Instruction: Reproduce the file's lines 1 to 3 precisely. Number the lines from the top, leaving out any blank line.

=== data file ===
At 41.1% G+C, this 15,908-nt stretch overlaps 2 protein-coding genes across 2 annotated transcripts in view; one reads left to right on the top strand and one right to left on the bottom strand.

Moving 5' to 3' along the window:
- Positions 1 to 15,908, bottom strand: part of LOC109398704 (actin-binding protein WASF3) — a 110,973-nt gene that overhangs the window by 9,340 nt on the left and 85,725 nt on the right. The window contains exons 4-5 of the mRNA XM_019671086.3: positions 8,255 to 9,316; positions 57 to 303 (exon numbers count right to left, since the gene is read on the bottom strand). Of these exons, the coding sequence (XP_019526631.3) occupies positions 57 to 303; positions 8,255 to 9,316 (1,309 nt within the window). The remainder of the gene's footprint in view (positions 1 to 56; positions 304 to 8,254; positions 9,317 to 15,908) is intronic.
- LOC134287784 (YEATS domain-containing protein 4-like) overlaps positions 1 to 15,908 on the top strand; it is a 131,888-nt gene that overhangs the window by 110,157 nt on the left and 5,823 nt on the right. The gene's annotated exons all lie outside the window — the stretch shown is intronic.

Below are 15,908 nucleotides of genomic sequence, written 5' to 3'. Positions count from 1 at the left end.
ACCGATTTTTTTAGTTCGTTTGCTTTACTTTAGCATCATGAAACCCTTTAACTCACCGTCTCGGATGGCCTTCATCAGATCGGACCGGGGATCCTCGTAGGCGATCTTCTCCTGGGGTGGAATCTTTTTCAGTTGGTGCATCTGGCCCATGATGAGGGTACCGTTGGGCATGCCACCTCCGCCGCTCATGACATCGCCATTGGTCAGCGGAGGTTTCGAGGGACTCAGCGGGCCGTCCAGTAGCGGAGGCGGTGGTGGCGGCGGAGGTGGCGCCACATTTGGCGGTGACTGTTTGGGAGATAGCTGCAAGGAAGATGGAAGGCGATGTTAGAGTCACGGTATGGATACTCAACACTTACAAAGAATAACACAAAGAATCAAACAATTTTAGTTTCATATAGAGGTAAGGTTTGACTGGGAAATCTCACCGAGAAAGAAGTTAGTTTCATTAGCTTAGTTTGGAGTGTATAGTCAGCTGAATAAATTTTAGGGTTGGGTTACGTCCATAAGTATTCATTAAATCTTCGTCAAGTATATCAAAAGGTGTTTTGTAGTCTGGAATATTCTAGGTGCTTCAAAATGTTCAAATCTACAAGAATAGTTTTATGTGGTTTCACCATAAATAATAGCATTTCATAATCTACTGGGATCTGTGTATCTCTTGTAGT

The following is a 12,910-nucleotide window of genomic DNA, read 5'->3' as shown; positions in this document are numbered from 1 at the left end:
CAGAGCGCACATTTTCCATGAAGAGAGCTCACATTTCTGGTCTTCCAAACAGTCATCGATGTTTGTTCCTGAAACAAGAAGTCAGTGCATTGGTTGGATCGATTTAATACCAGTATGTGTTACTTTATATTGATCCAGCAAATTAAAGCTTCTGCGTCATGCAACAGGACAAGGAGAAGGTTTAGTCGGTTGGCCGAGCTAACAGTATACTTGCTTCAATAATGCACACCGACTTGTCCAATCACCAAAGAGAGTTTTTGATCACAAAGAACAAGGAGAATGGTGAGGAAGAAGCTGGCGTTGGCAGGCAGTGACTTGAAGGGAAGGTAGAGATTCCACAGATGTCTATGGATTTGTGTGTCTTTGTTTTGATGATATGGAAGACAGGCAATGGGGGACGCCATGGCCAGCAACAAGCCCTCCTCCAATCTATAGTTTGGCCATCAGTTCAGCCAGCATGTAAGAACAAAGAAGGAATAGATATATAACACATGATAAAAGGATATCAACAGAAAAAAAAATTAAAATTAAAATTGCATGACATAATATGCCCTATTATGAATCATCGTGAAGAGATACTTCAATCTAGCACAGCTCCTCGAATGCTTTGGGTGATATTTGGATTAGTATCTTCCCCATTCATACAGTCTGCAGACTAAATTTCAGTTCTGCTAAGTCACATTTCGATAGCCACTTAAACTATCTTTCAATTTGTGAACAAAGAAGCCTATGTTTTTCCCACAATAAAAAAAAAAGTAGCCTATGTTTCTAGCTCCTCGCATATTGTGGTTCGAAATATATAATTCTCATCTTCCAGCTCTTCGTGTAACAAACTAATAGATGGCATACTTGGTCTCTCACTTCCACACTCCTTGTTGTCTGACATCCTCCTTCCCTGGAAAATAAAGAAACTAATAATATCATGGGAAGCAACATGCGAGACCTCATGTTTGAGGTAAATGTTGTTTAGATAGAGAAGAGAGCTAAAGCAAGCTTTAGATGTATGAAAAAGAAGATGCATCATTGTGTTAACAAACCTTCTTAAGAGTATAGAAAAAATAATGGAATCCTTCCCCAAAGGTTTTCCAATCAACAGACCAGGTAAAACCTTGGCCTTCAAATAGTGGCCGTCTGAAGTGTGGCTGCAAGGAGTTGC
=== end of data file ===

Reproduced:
At 41.1% G+C, this 15,908-nt stretch overlaps 2 protein-coding genes across 2 annotated transcripts in view; one reads left to right on the top strand and one right to left on the bottom strand.

Moving 5' to 3' along the window:
- Positions 1 to 15,908, bottom strand: part of LOC109398704 (actin-binding protein WASF3) — a 110,973-nt gene that overhangs the window by 9,340 nt on the left and 85,725 nt on the right. The window contains exons 4-5 of the mRNA XM_019671086.3: positions 8,255 to 9,316; positions 57 to 303 (exon numbers count right to left, since the gene is read on the bottom strand). Of these exons, the coding sequence (XP_019526631.3) occupies positions 57 to 303; positions 8,255 to 9,316 (1,309 nt within the window). The remainder of the gene's footprint in view (positions 1 to 56; positions 304 to 8,254; positions 9,317 to 15,908) is intronic.